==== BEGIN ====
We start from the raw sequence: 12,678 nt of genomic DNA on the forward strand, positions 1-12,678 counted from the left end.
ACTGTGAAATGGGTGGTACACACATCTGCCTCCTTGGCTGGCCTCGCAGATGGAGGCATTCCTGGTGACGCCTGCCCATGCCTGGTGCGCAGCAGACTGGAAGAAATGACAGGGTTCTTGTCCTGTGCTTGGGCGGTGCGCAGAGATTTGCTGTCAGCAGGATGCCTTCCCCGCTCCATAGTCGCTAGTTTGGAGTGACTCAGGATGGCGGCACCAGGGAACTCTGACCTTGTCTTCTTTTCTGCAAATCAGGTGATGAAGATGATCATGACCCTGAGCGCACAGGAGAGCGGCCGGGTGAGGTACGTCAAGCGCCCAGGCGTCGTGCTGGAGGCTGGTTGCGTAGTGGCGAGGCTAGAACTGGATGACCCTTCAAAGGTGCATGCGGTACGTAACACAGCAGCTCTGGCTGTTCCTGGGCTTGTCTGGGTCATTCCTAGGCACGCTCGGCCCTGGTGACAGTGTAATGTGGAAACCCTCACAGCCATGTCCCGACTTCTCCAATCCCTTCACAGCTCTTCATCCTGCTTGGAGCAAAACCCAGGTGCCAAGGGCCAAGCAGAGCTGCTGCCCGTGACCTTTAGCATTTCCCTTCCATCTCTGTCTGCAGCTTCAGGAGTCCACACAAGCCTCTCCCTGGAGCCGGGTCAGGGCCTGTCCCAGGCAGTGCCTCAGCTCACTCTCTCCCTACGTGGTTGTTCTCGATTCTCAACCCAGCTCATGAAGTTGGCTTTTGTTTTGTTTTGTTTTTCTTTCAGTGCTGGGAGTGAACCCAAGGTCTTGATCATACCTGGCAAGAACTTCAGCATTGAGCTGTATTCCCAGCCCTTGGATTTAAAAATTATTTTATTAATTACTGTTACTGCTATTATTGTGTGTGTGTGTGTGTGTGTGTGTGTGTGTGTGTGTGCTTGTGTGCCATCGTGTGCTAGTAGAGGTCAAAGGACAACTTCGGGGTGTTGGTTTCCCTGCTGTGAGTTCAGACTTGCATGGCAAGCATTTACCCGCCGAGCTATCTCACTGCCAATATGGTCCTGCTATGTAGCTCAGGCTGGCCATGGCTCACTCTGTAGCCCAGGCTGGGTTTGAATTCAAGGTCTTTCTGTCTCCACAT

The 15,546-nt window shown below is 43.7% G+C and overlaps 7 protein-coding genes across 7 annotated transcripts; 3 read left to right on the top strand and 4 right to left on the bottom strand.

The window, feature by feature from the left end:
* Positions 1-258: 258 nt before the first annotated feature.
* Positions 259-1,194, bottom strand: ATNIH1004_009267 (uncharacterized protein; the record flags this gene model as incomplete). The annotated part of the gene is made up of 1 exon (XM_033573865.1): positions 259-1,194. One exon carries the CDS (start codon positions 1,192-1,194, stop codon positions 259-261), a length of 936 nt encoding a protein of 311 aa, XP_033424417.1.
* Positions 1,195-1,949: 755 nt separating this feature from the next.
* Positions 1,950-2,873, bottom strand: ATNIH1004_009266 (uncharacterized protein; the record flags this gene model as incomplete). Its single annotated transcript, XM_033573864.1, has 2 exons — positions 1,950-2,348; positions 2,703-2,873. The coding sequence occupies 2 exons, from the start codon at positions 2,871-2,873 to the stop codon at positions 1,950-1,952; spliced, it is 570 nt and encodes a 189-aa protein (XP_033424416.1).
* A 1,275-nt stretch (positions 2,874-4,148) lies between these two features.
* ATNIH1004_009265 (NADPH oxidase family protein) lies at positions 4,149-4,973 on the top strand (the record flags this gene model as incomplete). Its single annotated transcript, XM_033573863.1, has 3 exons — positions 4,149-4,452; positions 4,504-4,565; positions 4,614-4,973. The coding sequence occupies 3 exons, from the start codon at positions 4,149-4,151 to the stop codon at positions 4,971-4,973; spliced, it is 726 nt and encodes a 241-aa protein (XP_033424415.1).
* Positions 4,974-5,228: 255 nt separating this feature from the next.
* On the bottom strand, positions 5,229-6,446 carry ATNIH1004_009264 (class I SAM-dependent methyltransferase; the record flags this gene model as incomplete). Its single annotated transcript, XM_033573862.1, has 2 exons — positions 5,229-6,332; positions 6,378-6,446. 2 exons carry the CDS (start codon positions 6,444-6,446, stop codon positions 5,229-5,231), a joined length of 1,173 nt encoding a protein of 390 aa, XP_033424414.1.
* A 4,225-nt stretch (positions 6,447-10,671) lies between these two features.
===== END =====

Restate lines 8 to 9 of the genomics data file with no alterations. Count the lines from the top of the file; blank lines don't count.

* Positions 1,950-2,873, bottom strand: ATNIH1004_009266 (uncharacterized protein; the record flags this gene model as incomplete). Its single annotated transcript, XM_033573864.1, has 2 exons — positions 1,950-2,348; positions 2,703-2,873. The coding sequence occupies 2 exons, from the start codon at positions 2,871-2,873 to the stop codon at positions 1,950-1,952; spliced, it is 570 nt and encodes a 189-aa protein (XP_033424416.1).
* A 1,275-nt stretch (positions 2,874-4,148) lies between these two features.